Outlook 2022

January 2022

Phil Ruthven AM

Australians and other nationalities go into 2022 with some known good and some bad news, but also a lot of unknowns.  As always.

The good news heading into 2022 includes:

  • near-universal vaccination against Covid-19, easing of border closures and lockdowns:
  • a lot of savings built up during lockdowns, so we can lift consumption and our GDP:
  • low and seemingly manageable inflation, so far:
  • continuing low interest rates that make servicing mortgage debt manageable, so far:
  • full employment:
  • a continuing positive current account in trade and incomes with the world:
  • more technology helping us via the post-2007 Digital Era:
  • some overdue social and behavioural reforms at state and federal levels.

The not-so-good news…

  • Covid-19 mutations keep coming, Omicron, being the latest:
  • skyrocketing housing prices and the world’s largest mortgage debt as percentage of GDP:
  • a weakening mining outlook in terms of ore prices:
  • a snail-pace recovery in international tourism:
  • little likelihood of reforms (tax, labour and the undemocratic senate veto power):
  • possibility of continuing poor government in terms of vision and propriety:
  • the distraction of a federal election:
  • increasing climate-change impacts:
  • international tensions.

Some of the unknowns for 2022 and beyond are:

  • will the slowing of our GDP growth and standard of living over the past five decades continue?
  • will we experience a major stock market crash?
  • how will climate change impact on our sustainability, vulnerable industries, and lives?
  • how fast might interest rates rise?
  • how does Australia balance its relationships with the West and fast-rising Asia?
  • will we enter another ‘Cold War’ between major nations?
  • what industries and jobs might collapse given the downside of the Digital/Hitech era?
  • where are the new industries and jobs coming from?

We cannot cover the full gamut of issues in the external environments that surround our businesses and employment for 2022 – let alone the whole 2020s decade in this Insight – so, we will narrow down the scope to the just a handful of these environments.


Global growth matters to Australia.  For a start it impacts our exports.

Having had no global recession during the 61 years from 1946 to 2007, the world has now had two in the first two decades of this new century (the 2007 GFC and the 2020 Covid-19 pandemic). The recovery was strong in 2021 and is expected to be still above average in 2022.  That said, world growth is slowing from over 5% per annum in the 1940s and 1950s – recovering from the Great Depression and World War II – to half that pace in this decade, partly due to lower birthrates and slowing growth rates, especially in Europe and North America.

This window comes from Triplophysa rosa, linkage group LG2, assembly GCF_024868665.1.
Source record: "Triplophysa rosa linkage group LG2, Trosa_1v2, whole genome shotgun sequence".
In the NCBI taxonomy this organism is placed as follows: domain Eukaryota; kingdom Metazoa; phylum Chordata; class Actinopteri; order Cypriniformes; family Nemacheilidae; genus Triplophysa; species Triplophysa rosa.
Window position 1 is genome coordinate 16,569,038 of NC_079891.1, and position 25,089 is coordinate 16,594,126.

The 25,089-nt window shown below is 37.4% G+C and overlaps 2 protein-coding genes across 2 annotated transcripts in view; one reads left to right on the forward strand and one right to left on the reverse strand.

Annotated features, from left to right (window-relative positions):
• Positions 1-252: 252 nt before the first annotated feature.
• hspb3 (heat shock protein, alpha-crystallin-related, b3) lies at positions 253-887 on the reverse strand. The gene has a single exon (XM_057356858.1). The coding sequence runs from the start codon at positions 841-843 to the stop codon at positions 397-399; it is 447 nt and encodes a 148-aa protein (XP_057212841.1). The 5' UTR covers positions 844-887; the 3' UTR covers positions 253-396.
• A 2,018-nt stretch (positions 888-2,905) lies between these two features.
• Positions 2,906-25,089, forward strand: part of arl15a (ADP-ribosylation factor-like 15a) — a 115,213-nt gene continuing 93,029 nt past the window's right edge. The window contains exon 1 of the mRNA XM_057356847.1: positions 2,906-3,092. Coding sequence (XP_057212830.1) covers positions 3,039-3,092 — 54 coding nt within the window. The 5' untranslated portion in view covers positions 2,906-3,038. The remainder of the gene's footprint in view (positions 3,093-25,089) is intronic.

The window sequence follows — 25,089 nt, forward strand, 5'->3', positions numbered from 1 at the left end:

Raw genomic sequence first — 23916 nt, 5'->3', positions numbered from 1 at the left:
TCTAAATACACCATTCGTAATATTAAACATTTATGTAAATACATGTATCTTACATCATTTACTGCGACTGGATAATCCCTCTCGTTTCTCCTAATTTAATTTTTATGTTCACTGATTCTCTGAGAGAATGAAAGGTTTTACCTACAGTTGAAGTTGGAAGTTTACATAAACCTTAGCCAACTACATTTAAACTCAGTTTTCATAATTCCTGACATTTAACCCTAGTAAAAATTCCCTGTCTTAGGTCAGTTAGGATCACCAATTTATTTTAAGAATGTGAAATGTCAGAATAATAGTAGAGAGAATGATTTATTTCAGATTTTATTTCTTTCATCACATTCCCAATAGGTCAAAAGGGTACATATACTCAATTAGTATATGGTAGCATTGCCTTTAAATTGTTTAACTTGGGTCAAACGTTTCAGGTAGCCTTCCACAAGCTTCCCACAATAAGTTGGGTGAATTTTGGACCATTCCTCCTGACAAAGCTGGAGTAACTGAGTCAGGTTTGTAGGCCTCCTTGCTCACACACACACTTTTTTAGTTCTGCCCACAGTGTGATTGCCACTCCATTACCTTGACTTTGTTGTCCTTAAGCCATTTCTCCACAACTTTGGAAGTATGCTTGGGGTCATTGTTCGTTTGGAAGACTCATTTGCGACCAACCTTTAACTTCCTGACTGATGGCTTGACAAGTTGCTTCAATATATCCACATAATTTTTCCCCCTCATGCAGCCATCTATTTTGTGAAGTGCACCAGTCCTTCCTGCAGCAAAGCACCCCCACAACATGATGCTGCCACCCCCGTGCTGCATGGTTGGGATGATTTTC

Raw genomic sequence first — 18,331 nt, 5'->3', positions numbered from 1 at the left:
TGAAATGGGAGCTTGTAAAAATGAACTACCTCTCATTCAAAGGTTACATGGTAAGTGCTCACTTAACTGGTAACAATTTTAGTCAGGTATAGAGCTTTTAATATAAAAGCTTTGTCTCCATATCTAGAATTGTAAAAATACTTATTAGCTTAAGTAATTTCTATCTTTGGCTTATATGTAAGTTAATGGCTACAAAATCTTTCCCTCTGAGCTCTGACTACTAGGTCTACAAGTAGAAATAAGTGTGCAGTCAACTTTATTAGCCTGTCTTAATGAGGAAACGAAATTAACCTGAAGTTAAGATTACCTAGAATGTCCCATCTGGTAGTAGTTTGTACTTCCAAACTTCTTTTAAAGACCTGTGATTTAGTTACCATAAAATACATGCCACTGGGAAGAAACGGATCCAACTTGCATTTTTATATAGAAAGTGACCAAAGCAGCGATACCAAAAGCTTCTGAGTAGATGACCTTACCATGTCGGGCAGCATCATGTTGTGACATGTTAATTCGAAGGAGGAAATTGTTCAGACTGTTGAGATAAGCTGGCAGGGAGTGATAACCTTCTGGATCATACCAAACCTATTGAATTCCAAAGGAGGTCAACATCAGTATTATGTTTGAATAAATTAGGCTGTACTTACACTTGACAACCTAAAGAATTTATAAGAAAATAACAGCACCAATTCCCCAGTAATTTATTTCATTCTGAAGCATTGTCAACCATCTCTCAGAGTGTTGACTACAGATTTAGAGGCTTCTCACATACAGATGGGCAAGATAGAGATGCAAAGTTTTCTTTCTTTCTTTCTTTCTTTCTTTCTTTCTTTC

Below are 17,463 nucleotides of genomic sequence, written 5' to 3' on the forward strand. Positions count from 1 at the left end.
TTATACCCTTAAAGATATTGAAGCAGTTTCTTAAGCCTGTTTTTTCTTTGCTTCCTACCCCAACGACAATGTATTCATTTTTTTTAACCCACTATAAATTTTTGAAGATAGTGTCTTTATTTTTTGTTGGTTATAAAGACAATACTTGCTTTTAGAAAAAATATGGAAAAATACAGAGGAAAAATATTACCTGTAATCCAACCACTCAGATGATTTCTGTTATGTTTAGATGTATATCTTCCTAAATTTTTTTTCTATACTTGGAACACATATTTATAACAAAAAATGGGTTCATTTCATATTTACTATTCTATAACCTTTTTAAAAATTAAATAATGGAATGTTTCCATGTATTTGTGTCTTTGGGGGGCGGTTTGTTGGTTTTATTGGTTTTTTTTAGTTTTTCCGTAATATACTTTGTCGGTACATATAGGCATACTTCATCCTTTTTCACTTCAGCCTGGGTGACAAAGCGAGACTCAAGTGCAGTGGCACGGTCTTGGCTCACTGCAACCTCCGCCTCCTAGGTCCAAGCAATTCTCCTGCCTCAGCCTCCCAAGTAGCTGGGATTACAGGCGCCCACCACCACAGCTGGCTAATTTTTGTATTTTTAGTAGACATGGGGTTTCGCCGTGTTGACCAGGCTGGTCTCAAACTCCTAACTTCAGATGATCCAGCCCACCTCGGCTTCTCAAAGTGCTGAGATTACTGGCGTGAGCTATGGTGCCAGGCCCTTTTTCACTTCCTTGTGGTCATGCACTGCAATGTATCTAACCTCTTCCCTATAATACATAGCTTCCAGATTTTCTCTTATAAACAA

Despite a sharp slowdown in China’s growth, Asia will head the list of growth economies again in 2022.   Covid-19 remains an issue for the world and Australia, with hopefully far less impact than in 2020 and 2021, due to vaccinations.

But debt is a known serious issue.  The following chart shows the three types of debt as a share of GDP for major economies: government/national debt; corporate debt; and household (mainly mortgage) debt.  What is intriguing is the scary levels of each type of debt with different nations.

Those with very high national debt are Japan, Italy, and the USA. Those with a high corporate debt are France, China, the Netherlands, and Japan.  And those with high household debt (mainly mortgage debt) are Australia, Switzerland, Canada, and the Netherlands.

So, Australia is at risk too, especially when interest rates rise.


Stock markets are scary too, as we see below.  The NASDAQ and S&P have scaled heights not experienced since the end of the Second World War; aided by virtually zero interest rate quantitative easing and other unsustainable monetisation actions by government. Most pundits are forecasting a severe correction, which we may be seeing the beginning of now.

Australia is a worry, for having a share market that rose so slowly, but is still probably over-trend and subject also to a correction in 2022.


One of the burning questions for 2022 is just what will happen to interest rates.  The RBA say not much for another year or two with official rates, but the market for mortgages is they say going up now, even though commercial rates aren’t – yet.  There is, of course, some grounds for mortgage rates to go up due to skyrocketing house prices.

But lest we think low interest rates, and particularly real interest rates are at record lows, the chart below puts paid to that perception; in this case using 10-year Bond Rates as the measure.